Historical Importance of the Indian Head Cents

Tuesday, February 19, 2013
The Indian Head Cents, as coins, were considered as being one of the most popular 19th-century American series amongst collectors. Commonly referred to as the Indian Penny, the Indian Head Cents were officially introduced on the 1st of January, 1859. These coins were generated by the US Mint located at Philadelphia from 1859 to 1909 and then at the San Francisco Mint between 1908 and 1909.

Having been the ingenuity of James Barton Longacre, the chief engraver of the Philadelphia Mint, one would observe the phrase "UNITED STATES OF AMERICA", the head of Liberty capped with a feathered head gear typical of a Native American and the year of production gracing the obverse side of this coin. As mandated by the American law, the word "Liberty" is inscribed on the band of the feathered head gear.
Between 1859 and 1864, the Indian Head Cents which had been minted were composed of 88% copper and a mere 12% of nickel. Introduced two years after the production of the Flying Eagle Cents, which were difficult to mint, the initial production problems experienced heralded some changes in this particular coin series. After more than 60 years of production of the large copper cent, the new format favored a smaller size cent which was composed of copper and nickel. Chief engraver Longacre not only sharpened the details of the portrait but graced the back of Liberty's neck with his initial 'L' as well. This modified version of the Indian Head Cents series continued till the termination of the series in 1886.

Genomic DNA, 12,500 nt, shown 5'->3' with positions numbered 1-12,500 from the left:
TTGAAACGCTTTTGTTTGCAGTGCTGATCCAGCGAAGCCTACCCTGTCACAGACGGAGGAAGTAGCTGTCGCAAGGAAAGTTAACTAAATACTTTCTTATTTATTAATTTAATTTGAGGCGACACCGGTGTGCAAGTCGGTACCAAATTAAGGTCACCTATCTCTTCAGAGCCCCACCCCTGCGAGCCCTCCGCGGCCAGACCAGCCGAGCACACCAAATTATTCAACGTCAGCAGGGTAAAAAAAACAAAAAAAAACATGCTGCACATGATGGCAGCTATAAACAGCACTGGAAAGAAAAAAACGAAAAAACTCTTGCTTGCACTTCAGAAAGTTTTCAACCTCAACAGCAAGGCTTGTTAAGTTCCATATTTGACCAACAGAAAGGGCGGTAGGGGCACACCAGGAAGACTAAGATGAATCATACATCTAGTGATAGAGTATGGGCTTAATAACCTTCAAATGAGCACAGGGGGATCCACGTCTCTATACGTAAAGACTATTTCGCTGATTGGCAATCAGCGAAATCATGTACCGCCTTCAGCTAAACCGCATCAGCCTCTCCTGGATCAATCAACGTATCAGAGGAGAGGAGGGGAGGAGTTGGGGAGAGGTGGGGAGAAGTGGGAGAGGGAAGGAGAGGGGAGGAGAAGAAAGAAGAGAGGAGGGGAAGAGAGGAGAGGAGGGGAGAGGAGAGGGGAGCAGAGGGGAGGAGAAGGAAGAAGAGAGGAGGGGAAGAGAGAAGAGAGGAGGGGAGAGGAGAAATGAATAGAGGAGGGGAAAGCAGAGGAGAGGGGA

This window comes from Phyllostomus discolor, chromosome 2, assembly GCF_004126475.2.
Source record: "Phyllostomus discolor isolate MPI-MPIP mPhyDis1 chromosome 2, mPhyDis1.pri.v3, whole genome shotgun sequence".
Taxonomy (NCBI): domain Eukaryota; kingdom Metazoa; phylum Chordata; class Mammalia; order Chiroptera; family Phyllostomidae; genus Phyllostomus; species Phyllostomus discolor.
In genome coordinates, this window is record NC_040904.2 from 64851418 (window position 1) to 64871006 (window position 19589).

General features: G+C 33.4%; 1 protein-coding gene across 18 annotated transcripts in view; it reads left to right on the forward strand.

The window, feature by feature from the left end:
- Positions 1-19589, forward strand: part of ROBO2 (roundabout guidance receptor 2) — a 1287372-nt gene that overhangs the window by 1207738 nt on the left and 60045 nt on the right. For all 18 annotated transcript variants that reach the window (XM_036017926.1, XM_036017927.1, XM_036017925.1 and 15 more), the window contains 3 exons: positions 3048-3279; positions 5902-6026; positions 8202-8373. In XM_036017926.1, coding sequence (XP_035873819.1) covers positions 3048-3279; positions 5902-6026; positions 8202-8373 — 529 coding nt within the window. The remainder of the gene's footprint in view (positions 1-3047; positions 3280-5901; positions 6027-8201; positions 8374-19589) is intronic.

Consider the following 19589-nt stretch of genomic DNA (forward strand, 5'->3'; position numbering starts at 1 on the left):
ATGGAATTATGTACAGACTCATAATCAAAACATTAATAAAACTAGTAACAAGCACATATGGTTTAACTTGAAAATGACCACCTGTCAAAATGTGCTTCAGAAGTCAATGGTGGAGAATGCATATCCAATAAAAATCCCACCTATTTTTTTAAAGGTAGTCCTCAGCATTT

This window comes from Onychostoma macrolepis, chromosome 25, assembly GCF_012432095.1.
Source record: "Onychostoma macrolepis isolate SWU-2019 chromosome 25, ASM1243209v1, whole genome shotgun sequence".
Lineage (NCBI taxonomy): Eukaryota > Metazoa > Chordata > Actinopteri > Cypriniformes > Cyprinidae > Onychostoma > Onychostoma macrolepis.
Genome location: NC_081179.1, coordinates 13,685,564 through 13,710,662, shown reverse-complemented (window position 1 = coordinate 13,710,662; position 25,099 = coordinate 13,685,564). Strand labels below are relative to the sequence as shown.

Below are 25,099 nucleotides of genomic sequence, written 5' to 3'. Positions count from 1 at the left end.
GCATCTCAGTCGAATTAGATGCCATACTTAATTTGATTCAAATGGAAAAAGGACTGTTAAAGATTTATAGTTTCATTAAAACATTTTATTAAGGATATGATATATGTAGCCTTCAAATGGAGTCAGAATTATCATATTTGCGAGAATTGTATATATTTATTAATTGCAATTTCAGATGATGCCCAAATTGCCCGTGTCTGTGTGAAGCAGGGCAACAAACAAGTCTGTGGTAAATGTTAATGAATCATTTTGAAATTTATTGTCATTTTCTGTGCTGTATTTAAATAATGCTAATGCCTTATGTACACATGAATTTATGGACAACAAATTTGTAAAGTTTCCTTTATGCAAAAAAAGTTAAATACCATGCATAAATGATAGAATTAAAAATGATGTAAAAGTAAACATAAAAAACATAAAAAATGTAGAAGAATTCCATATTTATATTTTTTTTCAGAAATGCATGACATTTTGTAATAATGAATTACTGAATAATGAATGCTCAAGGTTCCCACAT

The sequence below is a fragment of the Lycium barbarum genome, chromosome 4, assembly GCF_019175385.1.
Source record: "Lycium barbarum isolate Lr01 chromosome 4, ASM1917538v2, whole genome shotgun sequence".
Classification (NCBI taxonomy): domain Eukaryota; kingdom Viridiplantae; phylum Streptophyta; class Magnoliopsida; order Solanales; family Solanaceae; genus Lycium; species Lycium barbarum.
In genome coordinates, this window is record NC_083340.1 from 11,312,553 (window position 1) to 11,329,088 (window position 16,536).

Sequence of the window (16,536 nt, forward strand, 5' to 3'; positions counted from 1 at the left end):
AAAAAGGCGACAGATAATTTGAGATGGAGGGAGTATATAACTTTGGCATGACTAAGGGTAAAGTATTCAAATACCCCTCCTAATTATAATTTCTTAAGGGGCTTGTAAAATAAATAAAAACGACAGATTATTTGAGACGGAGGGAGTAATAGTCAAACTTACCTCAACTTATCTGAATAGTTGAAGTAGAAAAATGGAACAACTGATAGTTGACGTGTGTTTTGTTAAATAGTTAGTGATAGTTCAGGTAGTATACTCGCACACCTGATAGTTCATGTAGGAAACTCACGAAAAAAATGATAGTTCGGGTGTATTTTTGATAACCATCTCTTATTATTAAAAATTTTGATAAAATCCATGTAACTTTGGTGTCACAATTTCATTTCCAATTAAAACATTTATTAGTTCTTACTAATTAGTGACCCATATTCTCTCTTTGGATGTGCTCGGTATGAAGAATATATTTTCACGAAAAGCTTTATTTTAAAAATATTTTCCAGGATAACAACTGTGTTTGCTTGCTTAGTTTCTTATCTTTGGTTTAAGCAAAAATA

There were two designs which were used for the reverse of the Indian Head Cents series. While the one manufactured in 1859 featured "One Cent" inscribed within a laurel wreath, this was modified to a wreath of oak and olive in 1860. This alteration was a consequence of striking difficulties and the new wreath consisted of a knot of ribbon at its base flanked by a Federal Shield towards the top. Apart from a few modifications affected by William Barber in 1870, it was this design which graced the coins of this series till 1909 when they were discontinued. Although the last lot had the lowest mintage in terms of number of coins, it is the 1877 series which is believed to have been the scarcest.
The Indian Head Cents series are not only a collector's delight but also have great historical value. At the time of its circulation, this series was one of the few that the Americans had with which to conduct their transactions.


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